When an 88-year-old woman let the staff at Greencroft Goshen know she had always wanted to go sky-diving, the staff made it happen.
“As employees at continuing care retirement communities that emphasize “living vibrantly,” our job is to do what we can to make sure that happens,” said Mark King, CEO and president of Greencroft Communities.
“Life is about living every day,” he said. Some days realizing that vision is as simple as planting a rose bush outside a flower-lover’s window who is no longer able to grow her own flowers. Other days, it takes a bit more ingenuity, like helping an 88-year-old daredevil parachute out of a plane.
“You never lose your dreams, you never lose your hopes,” Mark said.
… life is about living every day …
The idea for Greencroft and many of its reincarnations began from simple conversations.
In the 1950s, two Goshen men started talking about a challenge they noticed in their church: older women who were isolated in their homes.
Those initial conversations grew into what is now Greencroft Communities; continuing care retirement communities that emphasize “living vibrantly.” According to Mark, “they wanted to find ways to be sure they lived rich, vibrant lives.”
More recently, it was a conversation between a fitness center employee and a Greencroft Goshen resident that eventually led to the construction of a complete fitness center at Greencroft, one of several options to keep seniors active.
Along with the fitness center and its range of workout equipment and classes, Greencroft’s facilities include a woodshop for those who love the art of woodworking, a performance center for residents to join in choirs or other music groups, a community garden, and the Lifelong Learning Institute, which offers classes and workshops on a variety of topics each year. In addition to events taking place on campus, residents can enjoy regular trips off-campus to sports events, concerts and other happenings. Beyond its own Goshen campus, Greencroft and the greater Goshen community have created an environment where seniors want to be active and involved.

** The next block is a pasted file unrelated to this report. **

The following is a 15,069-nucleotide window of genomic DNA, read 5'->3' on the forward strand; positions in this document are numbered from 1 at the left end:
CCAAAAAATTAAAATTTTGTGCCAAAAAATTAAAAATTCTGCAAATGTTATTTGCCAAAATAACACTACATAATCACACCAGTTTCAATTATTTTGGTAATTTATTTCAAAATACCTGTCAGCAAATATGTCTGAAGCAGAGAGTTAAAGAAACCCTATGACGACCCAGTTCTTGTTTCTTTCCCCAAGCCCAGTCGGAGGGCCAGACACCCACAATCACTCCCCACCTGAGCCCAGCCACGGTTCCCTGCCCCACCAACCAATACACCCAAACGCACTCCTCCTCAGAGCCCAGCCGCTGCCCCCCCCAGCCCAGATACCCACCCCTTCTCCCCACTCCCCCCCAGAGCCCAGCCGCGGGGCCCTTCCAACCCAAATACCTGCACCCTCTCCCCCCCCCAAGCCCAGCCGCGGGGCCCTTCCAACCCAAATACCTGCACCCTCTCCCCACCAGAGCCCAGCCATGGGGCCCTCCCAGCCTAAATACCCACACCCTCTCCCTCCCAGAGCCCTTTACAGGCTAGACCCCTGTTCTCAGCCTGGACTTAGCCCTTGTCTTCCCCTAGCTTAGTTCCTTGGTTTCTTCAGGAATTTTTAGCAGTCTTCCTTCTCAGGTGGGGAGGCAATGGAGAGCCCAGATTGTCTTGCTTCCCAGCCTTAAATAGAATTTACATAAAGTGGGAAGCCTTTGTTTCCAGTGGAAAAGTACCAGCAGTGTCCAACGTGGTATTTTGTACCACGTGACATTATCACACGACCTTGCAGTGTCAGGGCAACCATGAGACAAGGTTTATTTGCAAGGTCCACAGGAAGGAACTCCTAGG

In the last year, the 1,150 residents at the Goshen campus have volunteered more than 25,000 hours, Mark said.
“ … You never lose your dreams, you never lose your hopes …”
Sixty percent of Greencroft’s residents are living independently, while others require some assisted living. Unlike many retirement communities across the country, a third of Greencroft’s residents fall below the poverty line. “Greencroft was serving everyone across the economic spectrum,” stated Mark. That’s what attracted Mark to move from Oregon to Goshen in 2004 to become Greencroft’s CEO and president.
“I came to learn how to do that and spread that across all campuses,” he said. “Some residents have an annual income of less than $10,000. Others make more than $100,000… There’s only a small number of the 2,000 retirement living communities in the U.S. that do that.”
But that isn’t just a reflection of Greencroft itself, Mark said, but of the city that supports and enriches that kind of living here.
“You never lose your dreams, you never lose your hopes …”
“As employees at continuing care retirement communities that emphasize “living vibrantly,” our job is to do what we can to make sure that happens.”
“Life is about living every day.”
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